The unforeseen ease of sharing content at what seems like the speed of light has been made possible all thanks to social media. In 2012 alone, we’ve seen brands dragged through the mud, increase awareness of campaigns, and gain/lose political support. We’ve become so accustomed to socializing via social media channels that we can’t even remember how we functioned before social media revolutionized the way we interact, engage, and share.
PRSA’s “Friday Five” post — an analysis of the week’s biggest PR and business news and commentary — explores the intentional use of social media by organizations and people to rally a conversation, good or bad. Once that conversation takes off, you have officially gone viral and there is no telling where that conversation may be headed. This week we will look at the positive and negative effects of social media sharing. We will also look at two entities that went viral as a result of social media, KONY 2012 and Greg Smith’s resignation letter in a New York Time’s Op-Ed.
It Helps Us Create Everything…Good and Bad (socialmediatoday)
Five early adopters Brad Pendergraph, podcaster, blogger, and manager of consumer digital & social engagement at Novartis Pharmaceuticals, Sarah Weinstein, director of music video and content at The Matrix, Noel Hidalgo, director of emerging technologies at the World Economic Forum USA, Steev Hise, new media artist, filmmaker, and activist with a passion for social justice and the environment, and Craig Hickman, tennis blogger and contributor to the Huffington Post, have joined forces to create a video series that reflects on the delicate balance of positive and negative in a world increasingly influenced by social media. This video series explores the changes in technology, knowledge and the social fabric of the Internet.
KONY 2012: Social media and crisis communication lessons learned (Holts Communications + Technology)
The launch last Monday of the KONY 2012 video is a massive social media success. The video went viral across a number of social media platforms including Facebook, Twitter and blogs, and picked up plenty of mainstream media coverage. The video took only two days to rack up over 30 million views. That is the power of social media—supported by an orchestrated, long-term effort to lay the groundwork for the video’s release. The viral nature of the video was no accident, then; nor was it the result of a spontaneous desire to spread the word of Joseph Kony’s barbarity. It was, in fact, the execution of a carefully crafted strategy. Shel Holtz examines Invisible Children’s approach and well crafted strategy and provides some key takeaways from their campaign model.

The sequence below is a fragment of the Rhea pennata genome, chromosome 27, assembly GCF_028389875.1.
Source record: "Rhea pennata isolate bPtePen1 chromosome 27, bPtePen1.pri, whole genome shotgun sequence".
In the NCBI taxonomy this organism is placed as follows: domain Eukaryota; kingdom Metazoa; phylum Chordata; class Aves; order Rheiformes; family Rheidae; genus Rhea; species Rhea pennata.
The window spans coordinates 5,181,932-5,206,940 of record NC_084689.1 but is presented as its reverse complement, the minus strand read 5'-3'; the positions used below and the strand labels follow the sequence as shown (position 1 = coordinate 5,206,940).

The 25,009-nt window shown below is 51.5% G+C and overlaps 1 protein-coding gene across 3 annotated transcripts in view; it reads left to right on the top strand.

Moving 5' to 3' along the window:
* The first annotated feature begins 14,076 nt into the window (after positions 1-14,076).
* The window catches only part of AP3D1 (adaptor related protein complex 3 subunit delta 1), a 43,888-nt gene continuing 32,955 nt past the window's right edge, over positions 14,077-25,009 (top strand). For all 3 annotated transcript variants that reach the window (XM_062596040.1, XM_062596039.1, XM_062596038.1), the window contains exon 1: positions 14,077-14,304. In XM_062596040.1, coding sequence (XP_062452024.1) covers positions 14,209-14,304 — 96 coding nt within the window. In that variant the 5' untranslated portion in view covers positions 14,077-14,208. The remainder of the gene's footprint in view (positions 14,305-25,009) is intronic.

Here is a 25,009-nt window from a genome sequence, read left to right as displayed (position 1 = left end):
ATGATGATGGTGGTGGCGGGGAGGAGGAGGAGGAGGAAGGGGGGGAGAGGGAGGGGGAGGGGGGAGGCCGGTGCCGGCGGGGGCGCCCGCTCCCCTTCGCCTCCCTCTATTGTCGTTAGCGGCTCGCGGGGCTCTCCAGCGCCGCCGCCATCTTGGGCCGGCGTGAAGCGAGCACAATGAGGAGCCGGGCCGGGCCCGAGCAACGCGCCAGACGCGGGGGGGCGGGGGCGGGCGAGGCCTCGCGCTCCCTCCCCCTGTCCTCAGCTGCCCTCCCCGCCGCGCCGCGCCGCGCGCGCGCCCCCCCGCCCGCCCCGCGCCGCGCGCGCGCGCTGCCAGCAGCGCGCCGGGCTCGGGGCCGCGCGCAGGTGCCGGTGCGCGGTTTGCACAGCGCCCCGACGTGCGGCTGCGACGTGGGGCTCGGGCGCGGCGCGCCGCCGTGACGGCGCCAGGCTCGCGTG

- Have a clear call to action.
- If you appeal to people’s emotions, they won’t dig much deeper than your message.
- Corollary: A legitimate cause will push secondary concerns to the background.
- Be prepared for scrutiny.
- Finally, think through your timing.
Mashable’s Zoe Fox discusses the The Pew Internet and American Life Project’s investigation of how KONY 2012 became the most viral video of all time. The key, Pew found, was 18 to 29-year-olds sharing links on Twitter and Facebook. While initially 77% of Twitter discussions were positive, the tone shifted as criticisms of the non-profit behind the film, Invisible Children, began to circulate. Pew’s takeaway: the importance of social media for spreading news to young readers.
I Quit. And Ignited a Social Media Firestorm. (Deal Journal/The Wall Street Journal)
KONY wasn’t the only topic that spread like wildfire across social media this week. Social media has been abuzz this week with chatter about Greg Smith’s very public resignation from Goldman Sachs. Greg Smith, however, was not the first “I Quit” heard round the social media world. Other executives and CEOs have caused a similar ruckus. The Wall Street Journal’s Emily Steel shows us some social media reactions to Mr. Smith’s “I-quit” and other resignations that went viral.
Goldman Sachs, Greg Smith and the Fantasy Job Exit (Post Leadership/The Washington Post)
For many of us, the thought of quitting in such a public display remains just that, a thought, never actually being executed for fear that we’ll regret it forever. But what happens when social media enters the picture? Do we suddenly become brazen enough to repeat the antics of Steve Slater, who slid down a plane’s emergency exit, or Greg Smith, who put his resignation letter in The New York Times. With tools like Twitter and Facebook at our fingertips to broadcast our complaints to the world, the temptation for such a forbidden act is more tantalizing than ever, which somewhat explains the viral response of the letter, which lit up the Twittersphere this week and sparked discussion around the world. The Washington Post puts a different spin on Greg Smith’s resignation and explores the social media drive behind taboo quitting methods.
Nicole Castro is the public relations associate at the Public Relations Society of America.